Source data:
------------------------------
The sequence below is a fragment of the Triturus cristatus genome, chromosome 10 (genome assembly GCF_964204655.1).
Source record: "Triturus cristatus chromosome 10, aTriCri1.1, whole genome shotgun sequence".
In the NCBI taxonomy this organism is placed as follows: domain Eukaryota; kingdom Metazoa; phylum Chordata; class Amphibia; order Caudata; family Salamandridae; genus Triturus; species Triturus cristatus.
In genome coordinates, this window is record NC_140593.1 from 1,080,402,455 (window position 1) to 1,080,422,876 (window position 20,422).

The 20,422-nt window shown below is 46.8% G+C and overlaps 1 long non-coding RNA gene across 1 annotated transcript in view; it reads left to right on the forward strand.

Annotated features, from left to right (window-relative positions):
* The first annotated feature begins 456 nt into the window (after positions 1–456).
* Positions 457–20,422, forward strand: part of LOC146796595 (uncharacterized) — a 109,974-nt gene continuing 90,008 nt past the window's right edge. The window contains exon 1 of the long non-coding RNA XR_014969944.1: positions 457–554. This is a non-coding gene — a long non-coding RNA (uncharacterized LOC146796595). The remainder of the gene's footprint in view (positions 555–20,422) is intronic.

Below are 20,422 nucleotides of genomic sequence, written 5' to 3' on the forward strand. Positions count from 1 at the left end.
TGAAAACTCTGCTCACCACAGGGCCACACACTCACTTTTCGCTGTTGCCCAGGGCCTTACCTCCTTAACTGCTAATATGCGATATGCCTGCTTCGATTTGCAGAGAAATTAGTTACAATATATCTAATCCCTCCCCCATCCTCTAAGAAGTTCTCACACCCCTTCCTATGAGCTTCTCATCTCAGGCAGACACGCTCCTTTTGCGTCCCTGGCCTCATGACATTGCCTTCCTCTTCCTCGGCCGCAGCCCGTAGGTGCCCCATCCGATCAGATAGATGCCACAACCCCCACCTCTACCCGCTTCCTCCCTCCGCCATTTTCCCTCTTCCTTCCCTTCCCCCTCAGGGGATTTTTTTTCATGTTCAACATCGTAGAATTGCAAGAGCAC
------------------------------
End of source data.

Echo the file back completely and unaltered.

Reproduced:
The sequence below is a fragment of the Triturus cristatus genome, chromosome 10 (genome assembly GCF_964204655.1).
Source record: "Triturus cristatus chromosome 10, aTriCri1.1, whole genome shotgun sequence".
In the NCBI taxonomy this organism is placed as follows: domain Eukaryota; kingdom Metazoa; phylum Chordata; class Amphibia; order Caudata; family Salamandridae; genus Triturus; species Triturus cristatus.
In genome coordinates, this window is record NC_140593.1 from 1,080,402,455 (window position 1) to 1,080,422,876 (window position 20,422).

The 20,422-nt window shown below is 46.8% G+C and overlaps 1 long non-coding RNA gene across 1 annotated transcript in view; it reads left to right on the forward strand.

Annotated features, from left to right (window-relative positions):
* The first annotated feature begins 456 nt into the window (after positions 1–456).
* Positions 457–20,422, forward strand: part of LOC146796595 (uncharacterized) — a 109,974-nt gene continuing 90,008 nt past the window's right edge. The window contains exon 1 of the long non-coding RNA XR_014969944.1: positions 457–554. This is a non-coding gene — a long non-coding RNA (uncharacterized LOC146796595). The remainder of the gene's footprint in view (positions 555–20,422) is intronic.

Below are 20,422 nucleotides of genomic sequence, written 5' to 3' on the forward strand. Positions count from 1 at the left end.
TGAAAACTCTGCTCACCACAGGGCCACACACTCACTTTTCGCTGTTGCCCAGGGCCTTACCTCCTTAACTGCTAATATGCGATATGCCTGCTTCGATTTGCAGAGAAATTAGTTACAATATATCTAATCCCTCCCCCATCCTCTAAGAAGTTCTCACACCCCTTCCTATGAGCTTCTCATCTCAGGCAGACACGCTCCTTTTGCGTCCCTGGCCTCATGACATTGCCTTCCTCTTCCTCGGCCGCAGCCCGTAGGTGCCCCATCCGATCAGATAGATGCCACAACCCCCACCTCTACCCGCTTCCTCCCTCCGCCATTTTCCCTCTTCCTTCCCTTCCCCCTCAGGGGATTTTTTTTCATGTTCAACATCGTAGAATTGCAAGAGCAC